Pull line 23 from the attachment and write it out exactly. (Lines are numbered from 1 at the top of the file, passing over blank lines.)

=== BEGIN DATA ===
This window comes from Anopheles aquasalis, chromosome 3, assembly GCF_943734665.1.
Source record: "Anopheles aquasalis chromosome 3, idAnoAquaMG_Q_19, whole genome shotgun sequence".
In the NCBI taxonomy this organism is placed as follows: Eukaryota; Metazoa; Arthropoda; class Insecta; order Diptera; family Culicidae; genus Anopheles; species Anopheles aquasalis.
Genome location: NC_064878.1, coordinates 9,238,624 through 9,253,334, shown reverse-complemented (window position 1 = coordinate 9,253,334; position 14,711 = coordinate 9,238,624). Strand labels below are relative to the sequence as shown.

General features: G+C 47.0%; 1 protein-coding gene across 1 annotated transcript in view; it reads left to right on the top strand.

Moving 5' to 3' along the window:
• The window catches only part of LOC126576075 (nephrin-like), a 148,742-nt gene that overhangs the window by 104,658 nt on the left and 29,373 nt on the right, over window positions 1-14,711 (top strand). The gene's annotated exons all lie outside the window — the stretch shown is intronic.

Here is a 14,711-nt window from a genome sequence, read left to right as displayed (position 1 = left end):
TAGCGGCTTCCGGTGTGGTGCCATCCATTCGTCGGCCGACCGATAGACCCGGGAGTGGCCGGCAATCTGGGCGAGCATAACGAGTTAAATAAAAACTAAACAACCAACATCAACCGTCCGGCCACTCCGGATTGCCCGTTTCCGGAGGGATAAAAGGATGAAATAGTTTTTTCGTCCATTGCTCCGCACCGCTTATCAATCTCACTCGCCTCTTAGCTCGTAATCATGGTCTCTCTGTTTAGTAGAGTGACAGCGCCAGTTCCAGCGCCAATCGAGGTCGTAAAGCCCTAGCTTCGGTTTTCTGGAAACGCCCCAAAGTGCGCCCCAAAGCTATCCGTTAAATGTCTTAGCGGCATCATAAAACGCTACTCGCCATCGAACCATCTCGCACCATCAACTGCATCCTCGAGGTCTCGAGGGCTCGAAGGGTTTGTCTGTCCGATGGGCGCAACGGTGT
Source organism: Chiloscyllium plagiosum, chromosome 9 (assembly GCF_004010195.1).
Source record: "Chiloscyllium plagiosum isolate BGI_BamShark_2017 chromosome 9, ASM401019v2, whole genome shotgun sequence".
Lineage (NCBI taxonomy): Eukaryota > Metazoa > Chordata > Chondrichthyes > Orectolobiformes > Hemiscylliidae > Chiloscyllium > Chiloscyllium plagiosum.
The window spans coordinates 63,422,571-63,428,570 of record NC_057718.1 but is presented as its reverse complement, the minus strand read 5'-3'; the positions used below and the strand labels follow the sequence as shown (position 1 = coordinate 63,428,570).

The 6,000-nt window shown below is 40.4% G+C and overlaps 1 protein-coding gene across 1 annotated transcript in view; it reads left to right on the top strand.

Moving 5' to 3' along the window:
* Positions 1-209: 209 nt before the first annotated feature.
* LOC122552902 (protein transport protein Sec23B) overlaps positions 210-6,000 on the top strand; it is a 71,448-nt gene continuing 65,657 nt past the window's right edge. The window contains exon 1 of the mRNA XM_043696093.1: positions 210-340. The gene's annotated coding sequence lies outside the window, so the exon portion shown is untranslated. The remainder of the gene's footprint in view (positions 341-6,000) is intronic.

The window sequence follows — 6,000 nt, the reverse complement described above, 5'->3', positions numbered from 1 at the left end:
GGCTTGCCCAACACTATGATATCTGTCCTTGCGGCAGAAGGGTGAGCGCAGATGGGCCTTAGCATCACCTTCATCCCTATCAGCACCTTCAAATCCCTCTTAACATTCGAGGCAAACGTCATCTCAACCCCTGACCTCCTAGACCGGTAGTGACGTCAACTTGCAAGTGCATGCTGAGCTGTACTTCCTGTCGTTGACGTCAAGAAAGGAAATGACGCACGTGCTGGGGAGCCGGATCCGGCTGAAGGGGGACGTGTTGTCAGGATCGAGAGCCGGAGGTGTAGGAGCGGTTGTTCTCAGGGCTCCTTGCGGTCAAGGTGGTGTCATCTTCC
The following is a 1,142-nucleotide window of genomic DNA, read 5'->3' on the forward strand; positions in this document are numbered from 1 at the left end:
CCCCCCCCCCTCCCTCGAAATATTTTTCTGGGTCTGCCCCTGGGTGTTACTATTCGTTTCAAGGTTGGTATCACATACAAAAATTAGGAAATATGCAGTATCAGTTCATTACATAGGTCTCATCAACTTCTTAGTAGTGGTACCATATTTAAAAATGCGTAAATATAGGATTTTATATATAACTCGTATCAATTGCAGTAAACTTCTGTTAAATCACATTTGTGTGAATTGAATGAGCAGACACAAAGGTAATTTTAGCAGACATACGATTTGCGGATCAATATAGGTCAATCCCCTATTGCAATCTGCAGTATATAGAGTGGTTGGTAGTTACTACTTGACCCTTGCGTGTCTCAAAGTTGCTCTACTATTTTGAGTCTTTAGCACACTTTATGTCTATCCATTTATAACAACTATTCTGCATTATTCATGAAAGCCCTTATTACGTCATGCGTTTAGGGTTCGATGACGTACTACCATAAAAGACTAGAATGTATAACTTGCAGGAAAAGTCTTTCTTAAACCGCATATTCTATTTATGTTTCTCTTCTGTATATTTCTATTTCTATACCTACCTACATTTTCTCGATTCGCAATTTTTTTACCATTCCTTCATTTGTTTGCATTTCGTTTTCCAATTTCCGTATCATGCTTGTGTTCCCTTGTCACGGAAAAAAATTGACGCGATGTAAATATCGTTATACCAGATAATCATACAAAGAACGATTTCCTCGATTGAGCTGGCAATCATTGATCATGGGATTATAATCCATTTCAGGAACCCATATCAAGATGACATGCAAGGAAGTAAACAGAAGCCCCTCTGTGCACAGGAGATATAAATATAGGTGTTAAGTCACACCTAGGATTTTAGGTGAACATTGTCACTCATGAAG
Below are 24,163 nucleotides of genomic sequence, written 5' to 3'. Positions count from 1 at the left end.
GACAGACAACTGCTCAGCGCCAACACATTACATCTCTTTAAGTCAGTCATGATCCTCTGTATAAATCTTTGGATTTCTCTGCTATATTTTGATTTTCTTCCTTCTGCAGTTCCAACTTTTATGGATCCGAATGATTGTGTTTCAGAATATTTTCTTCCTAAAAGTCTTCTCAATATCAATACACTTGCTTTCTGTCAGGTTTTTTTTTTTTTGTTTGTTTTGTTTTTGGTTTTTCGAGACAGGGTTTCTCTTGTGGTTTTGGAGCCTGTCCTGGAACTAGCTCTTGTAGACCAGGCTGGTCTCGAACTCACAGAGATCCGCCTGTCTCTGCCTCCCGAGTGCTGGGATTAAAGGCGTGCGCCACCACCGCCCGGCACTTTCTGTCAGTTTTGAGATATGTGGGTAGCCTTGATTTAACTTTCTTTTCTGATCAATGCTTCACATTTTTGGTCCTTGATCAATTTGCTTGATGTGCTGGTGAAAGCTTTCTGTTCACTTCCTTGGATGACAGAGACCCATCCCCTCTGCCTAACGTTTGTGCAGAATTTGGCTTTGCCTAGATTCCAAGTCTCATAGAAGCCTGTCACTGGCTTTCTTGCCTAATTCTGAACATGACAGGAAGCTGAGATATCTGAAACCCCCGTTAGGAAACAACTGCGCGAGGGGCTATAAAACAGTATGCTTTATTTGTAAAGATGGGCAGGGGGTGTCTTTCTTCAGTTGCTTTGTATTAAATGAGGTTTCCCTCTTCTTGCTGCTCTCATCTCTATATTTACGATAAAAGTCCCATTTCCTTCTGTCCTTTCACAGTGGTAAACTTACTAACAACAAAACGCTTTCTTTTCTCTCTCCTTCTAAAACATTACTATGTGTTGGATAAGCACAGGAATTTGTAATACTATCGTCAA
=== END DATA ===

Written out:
GACAGACAACTGCTCAGCGCCAACACATTACATCTCTTTAAGTCAGTCATGATCCTCTGTATAAATCTTTGGATTTCTCTGCTATATTTTGATTTTCTTCCTTCTGCAGTTCCAACTTTTATGGATCCGAATGATTGTGTTTCAGAATATTTTCTTCCTAAAAGTCTTCTCAATATCAATACACTTGCTTTCTGTCAGGTTTTTTTTTTTTTGTTTGTTTTGTTTTTGGTTTTTCGAGACAGGGTTTCTCTTGTGGTTTTGGAGCCTGTCCTGGAACTAGCTCTTGTAGACCAGGCTGGTCTCGAACTCACAGAGATCCGCCTGTCTCTGCCTCCCGAGTGCTGGGATTAAAGGCGTGCGCCACCACCGCCCGGCACTTTCTGTCAGTTTTGAGATATGTGGGTAGCCTTGATTTAACTTTCTTTTCTGATCAATGCTTCACATTTTTGGTCCTTGATCAATTTGCTTGATGTGCTGGTGAAAGCTTTCTGTTCACTTCCTTGGATGACAGAGACCCATCCCCTCTGCCTAACGTTTGTGCAGAATTTGGCTTTGCCTAGATTCCAAGTCTCATAGAAGCCTGTCACTGGCTTTCTTGCCTAATTCTGAACATGACAGGAAGCTGAGATATCTGAAACCCCCGTTAGGAAACAACTGCGCGAGGGGCTATAAAACAGTATGCTTTATTTGTAAAGATGGGCAGGGGGTGTCTTTCTTCAGTTGCTTTGTATTAAATGAGGTTTCCCTCTTCTTGCTGCTCTCATCTCTATATTTACGATAAAAGTCCCATTTCCTTCTGTCCTTTCACAGTGGTAAACTTACTAACAACAAAACGCTTTCTTTTCTCTCTCCTTCTAAAACATTACTATGTGTTGGATAAGCACAGGAATTTGTAATACTATCGTCAA